Labour have replaced the Conservatives as the largest party on South Ribble Borough Council.
However, the group did not secure an outright majority and the authority has now slipped into no overall control.
The Tory group lost six seats in the local elections in the district - three each to Labour and the Liberal Democrats. The Lib Dem gains - which included a clean sweep in the three-seat ward of Howick and Priory - handed the third-largest party the balance of power.
Group leader David Howarth said he will listen to what both the Labour and Tory groups have to say before deciding which party he will support to take control of the cabinet. However, he all but ruled out a formal coalition and indicated his group will make decisions on an issue-by-issue basis.
“We will sit down and discuss things next week and explain our red lines and what we want to achieve.
“For instance, one of our priorities is to encourage recycling and not penalise people for doing the right thing.
“We’re back in a situation where no party has overall control, but that can be made to work,” Cllr Howarth said.
However, he added that it would be “difficult” to work with the Conservatives after developing a fractious relationship with the group in recent years.
Labour group leader Paul Foster said he accepted that there was some “persuading” to be done in order to bring the Lib Dems on board - but agreed that a so-called ‘confidence and supply’ agreement on a vote-by-vote basis was probably the most likely outcome.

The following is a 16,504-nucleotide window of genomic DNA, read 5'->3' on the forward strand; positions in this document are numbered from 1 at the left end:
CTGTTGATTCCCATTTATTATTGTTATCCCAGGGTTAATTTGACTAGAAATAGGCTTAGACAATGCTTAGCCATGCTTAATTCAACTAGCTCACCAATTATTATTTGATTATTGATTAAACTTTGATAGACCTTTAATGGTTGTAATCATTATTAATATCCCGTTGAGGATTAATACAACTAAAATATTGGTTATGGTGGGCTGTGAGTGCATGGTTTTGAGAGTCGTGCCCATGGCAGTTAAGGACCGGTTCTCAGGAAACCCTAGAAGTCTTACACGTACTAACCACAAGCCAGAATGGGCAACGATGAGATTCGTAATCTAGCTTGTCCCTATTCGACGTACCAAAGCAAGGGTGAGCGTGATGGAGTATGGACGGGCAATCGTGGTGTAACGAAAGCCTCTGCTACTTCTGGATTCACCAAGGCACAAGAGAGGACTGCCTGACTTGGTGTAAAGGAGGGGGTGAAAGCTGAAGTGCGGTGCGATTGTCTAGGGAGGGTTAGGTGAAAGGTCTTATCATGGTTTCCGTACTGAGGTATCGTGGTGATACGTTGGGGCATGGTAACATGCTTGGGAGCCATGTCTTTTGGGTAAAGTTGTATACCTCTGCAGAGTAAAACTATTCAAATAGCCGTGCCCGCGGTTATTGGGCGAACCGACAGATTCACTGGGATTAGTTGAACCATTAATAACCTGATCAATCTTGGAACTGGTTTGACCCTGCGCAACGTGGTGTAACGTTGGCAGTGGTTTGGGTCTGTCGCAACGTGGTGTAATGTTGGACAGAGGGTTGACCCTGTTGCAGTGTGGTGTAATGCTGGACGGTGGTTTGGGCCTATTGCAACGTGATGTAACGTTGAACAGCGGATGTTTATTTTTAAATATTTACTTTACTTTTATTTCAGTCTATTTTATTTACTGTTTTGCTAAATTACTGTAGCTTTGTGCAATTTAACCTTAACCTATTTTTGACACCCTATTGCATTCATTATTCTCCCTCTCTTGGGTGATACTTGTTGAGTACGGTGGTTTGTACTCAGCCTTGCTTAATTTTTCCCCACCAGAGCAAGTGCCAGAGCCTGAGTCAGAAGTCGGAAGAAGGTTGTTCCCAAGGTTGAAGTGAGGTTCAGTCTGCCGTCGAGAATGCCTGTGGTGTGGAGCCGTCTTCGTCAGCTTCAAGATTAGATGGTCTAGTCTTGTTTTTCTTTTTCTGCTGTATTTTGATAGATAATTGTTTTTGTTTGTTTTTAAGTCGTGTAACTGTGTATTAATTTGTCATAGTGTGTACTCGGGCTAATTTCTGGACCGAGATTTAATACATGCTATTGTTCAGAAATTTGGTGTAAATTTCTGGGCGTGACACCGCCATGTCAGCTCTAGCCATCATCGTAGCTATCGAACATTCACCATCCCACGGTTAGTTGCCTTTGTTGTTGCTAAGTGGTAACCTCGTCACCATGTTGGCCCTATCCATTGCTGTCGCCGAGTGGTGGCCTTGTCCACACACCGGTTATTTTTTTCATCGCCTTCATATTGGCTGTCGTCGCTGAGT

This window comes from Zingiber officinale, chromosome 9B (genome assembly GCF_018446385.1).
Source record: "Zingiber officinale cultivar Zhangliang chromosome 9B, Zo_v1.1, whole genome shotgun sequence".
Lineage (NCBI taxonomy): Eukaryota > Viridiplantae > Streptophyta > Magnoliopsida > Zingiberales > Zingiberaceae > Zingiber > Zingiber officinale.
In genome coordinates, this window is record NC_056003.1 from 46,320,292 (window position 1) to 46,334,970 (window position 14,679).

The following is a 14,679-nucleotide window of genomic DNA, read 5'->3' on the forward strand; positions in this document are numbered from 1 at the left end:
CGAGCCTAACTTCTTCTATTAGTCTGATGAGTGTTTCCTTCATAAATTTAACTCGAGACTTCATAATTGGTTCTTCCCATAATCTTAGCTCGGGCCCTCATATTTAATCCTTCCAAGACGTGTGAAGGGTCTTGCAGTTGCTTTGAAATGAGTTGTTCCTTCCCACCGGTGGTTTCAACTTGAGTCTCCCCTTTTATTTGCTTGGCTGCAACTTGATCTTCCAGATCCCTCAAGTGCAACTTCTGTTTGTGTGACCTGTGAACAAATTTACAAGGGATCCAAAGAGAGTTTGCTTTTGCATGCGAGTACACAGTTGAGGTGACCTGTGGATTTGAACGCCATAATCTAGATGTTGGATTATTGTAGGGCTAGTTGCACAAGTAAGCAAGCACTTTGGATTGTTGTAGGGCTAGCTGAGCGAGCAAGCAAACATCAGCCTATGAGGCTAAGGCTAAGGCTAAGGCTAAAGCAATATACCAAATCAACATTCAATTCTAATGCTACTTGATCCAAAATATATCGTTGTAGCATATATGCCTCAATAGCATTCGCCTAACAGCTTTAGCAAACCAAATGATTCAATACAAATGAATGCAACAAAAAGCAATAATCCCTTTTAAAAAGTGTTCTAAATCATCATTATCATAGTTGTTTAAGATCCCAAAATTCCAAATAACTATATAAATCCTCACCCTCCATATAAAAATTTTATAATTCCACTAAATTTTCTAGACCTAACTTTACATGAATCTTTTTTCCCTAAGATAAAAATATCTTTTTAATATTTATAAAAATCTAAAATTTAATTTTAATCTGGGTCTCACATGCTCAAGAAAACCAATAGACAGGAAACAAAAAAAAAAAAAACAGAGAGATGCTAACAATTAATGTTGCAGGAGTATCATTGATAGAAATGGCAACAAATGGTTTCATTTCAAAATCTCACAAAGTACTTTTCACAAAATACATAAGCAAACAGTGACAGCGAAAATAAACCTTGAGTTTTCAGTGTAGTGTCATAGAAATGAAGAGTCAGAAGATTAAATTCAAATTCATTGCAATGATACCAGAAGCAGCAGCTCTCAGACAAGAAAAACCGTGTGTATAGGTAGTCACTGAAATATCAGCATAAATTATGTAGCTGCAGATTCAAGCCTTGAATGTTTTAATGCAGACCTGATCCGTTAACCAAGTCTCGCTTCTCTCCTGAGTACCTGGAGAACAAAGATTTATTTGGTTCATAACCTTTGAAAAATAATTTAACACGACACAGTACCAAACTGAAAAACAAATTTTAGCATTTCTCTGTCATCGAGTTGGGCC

“It’s got to be right for them and for us. We need to compromise - that’s what life’s about,” Cllr Foster reflected.
“We need to do what is best for South Ribble and we share many priorities with the Lib Dems, particularly around the environment. I’m sure we can come up with a deal which suits everybody.
“I’m hopeful David Howarth and his colleagues will see the best way forward for the council is working with the Labour group.”
Cllr Foster added that the “hostility” of recent years in the council chamber would become a thing of the past.
“There’s no need for that and one thing I can say is that it will end immediately.”
Meanwhile, Conservative group leader Margaret Smith said she, too, had already arranged to “have a natter” with Cllr Howarth about the possibility of working with him.
“If we have some common ground, you never know where we might land up,” Cllr Smith said.
She also denied that political instability in her group - which has had four leaders in as many years and handed control of the council to the Labour opposition for 17 days last October - had been a factor in the result.
“We don’t deny there have been problems - but it hasn’t been mentioned on the doorstep at all. If that was what had influenced people’s votes, we would have known about it.
“It’s like a family - you can have a falling out, but come back together again and move forward - and that’s what we’ve done.
“The thing that came up more than anything else was Brexit and that has had quite an effect on things.”